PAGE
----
The health effects of BPA have been the subject of prolonged public and scientific debate. BPA is a xenoestrogen, exhibiting hormone-like properties that mimic the effects of estrogen in the body. Although the effect is very weak, the pervasiveness of BPA-containing materials raises concerns, as exposure is effectively lifelong. Many BPA-containing materials are non-obvious but commonly encountered, and include coatings for the inside of food cans, clothing designs, shop receipts, and dental fillings. BPA has been investigated by public health agencies in many countries, as well as by the World Health Organization. While normal exposure is below the level currently associated with risk, several jurisdictions have taken steps to reduce exposure on a precautionary basis, in particular by banning BPA from baby bottles. There is some evidence that BPA exposure in infants has decreased as a result of this. BPA-free plastics have also been introduced, which are manufactured using alternative bisphenols such as bisphenol S and bisphenol F, but there is also controversy around whether these are actually safer.
In 1934, workers at I.G. Farbenindustrie reported the coupling of BPA and epichlorohydrin. Over the following decade, coatings and resins derived from similar materials were described by workers at the companies of DeTrey Freres in Switzerland and DeVoe and Raynolds in the US. This early work underpinned the development of epoxy resins, which in turn motivated production of BPA. The utilization of BPA further expanded with discoveries at Bayer and General Electric on polycarbonateplastics. These plastics first appeared in 1958, being produced by Mobay, General Electric, and Bayer.
In terms of the endocrine disruption controversy, the British biochemist Edward Charles Dodds tested BPA as an artificial estrogen in the early 1930s. Subsequent work found that it bound to estrogen receptors tens of thousands of times more weakly than estradiol, the major natural female sex hormone. Dodds eventually developed a structurally similar compound, diethylstilbestrol (DES), which was used as a synthetic estrogen drug in women and animals until it was banned due to its risk of causing cancer; the ban on use of DES in humans came in 1971 and in animals, in 1979. BPA was never used as a drug.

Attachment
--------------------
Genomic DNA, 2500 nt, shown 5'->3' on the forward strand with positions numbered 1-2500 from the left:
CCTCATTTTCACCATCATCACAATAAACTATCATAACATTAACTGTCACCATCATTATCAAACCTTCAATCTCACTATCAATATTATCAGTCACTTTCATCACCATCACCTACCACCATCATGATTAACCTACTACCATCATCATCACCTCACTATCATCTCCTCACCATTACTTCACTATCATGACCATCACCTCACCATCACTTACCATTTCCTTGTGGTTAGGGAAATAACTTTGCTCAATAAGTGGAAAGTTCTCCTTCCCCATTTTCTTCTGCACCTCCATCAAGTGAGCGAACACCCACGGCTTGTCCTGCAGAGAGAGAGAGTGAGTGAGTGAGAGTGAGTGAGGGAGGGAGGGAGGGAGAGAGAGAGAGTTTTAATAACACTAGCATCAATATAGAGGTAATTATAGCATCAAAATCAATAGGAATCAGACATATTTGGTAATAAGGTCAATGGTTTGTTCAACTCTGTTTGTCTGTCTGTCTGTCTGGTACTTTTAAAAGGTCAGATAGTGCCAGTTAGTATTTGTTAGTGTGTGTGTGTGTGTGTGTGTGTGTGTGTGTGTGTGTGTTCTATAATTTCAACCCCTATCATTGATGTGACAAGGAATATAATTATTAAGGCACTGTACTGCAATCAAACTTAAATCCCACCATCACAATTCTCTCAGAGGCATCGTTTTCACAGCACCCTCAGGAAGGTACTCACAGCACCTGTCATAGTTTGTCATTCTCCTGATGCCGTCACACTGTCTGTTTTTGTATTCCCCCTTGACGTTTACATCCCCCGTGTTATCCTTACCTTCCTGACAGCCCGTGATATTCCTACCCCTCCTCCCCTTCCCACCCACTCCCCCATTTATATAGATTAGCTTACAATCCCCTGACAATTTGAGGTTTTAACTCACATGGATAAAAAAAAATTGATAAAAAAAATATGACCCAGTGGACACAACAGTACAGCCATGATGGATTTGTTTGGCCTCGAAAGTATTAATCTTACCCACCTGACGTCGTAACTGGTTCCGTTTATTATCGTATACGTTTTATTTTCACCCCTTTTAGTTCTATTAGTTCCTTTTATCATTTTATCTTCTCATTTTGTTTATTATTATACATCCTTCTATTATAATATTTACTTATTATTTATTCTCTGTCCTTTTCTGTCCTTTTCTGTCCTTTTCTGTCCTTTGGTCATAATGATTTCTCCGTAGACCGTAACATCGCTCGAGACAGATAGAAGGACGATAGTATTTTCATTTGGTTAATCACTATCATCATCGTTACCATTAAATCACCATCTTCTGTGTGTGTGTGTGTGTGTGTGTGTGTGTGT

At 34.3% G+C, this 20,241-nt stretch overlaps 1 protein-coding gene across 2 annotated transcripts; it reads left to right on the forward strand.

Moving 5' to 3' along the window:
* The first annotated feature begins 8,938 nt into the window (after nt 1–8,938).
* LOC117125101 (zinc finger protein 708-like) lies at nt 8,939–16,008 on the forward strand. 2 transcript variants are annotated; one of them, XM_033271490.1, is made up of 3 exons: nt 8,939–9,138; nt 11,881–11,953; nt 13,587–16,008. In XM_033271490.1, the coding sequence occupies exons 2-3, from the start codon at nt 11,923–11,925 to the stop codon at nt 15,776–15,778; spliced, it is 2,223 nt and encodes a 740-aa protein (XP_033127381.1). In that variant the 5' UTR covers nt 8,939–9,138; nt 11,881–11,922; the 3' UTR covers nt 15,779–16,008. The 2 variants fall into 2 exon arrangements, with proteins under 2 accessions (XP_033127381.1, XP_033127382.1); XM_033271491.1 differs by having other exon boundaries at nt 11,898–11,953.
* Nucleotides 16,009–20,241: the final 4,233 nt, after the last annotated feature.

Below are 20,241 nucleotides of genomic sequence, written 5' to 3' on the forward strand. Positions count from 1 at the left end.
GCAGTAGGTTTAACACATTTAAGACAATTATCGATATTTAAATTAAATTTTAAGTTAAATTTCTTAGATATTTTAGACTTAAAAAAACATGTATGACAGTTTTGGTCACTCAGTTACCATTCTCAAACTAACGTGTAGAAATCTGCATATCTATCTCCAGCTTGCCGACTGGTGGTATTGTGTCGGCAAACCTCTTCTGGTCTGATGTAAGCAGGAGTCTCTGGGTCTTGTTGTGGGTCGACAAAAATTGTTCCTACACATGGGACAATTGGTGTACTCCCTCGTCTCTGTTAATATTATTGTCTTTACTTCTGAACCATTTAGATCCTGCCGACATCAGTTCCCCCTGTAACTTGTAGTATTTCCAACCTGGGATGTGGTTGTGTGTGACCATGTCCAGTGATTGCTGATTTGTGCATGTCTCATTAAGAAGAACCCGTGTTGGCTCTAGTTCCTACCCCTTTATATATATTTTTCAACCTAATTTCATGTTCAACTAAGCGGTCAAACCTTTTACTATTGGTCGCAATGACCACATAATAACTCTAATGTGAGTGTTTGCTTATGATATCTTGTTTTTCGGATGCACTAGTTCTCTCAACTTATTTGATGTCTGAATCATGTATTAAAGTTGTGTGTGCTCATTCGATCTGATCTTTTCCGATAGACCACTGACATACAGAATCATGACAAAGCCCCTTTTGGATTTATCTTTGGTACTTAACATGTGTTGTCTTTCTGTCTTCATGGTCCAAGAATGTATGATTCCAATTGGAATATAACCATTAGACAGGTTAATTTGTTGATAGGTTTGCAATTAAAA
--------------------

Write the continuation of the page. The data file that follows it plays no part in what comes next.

Usually, the addition of acetone takes place at the para position on both phenols, however minor amounts of the ortho-para (up to 3%) and ortho-ortho isomers are also produced, along with several other minor by‑products. These are not always removed and are known impurities in commercial samples of BPA.
About 65–70% of all bisphenol A is used to make polycarbonate plastics, which can consists of nearly 90% BPA by mass. Polymerisation is achieved by a reaction with phosgene, conducted under biphasic conditions; the hydrochloric acid is scavenged with aqueous base. This process converts the individual molecules of BPA into large polymer chains, effectively trapping them.
The remaining 5% of BPA is used in a wide range of applications, many of which involve plastic. BPA is a major component of several high-performance plastics, the production of these is low compared to other plastics but still equals several thousand tons a year. Comparatively minor amounts of BPA are also used as additives or modifiers in some commodity plastics. These materials are much more common but their BPA content will be low.
Polyetherimides such as Ultem can be produced from BPA via a nitro-displacement of appropriate bisnitroimides. These thermoplasticpolyimide plastics have exceptional resistance to mechanical, thermal and chemical damage. They are used in medical devices and other high performance instrumentation.
PVC can contain BPA and its derivatives through multiple routes. BPA is sometimes used as an antioxidant in phthalates, which are extensively used as plasticizers for PVC. BPA has also been used as an antioxidant to protect sensitive PVC heat stabilizers. Historically 5–10% by weight of BPA was included in barium-cadmium types, although these have largely been phased out due health concerns surrounding the cadmium. BPA diglycidyl ether (BADGE) is used as an acid scavenger, particularly in PVC dispersions, such as organosols or plastisols, which are used as coatings for the inside of food cans, as well as embossed clothes designs produced using heat transfer vinyl or screen printing machines.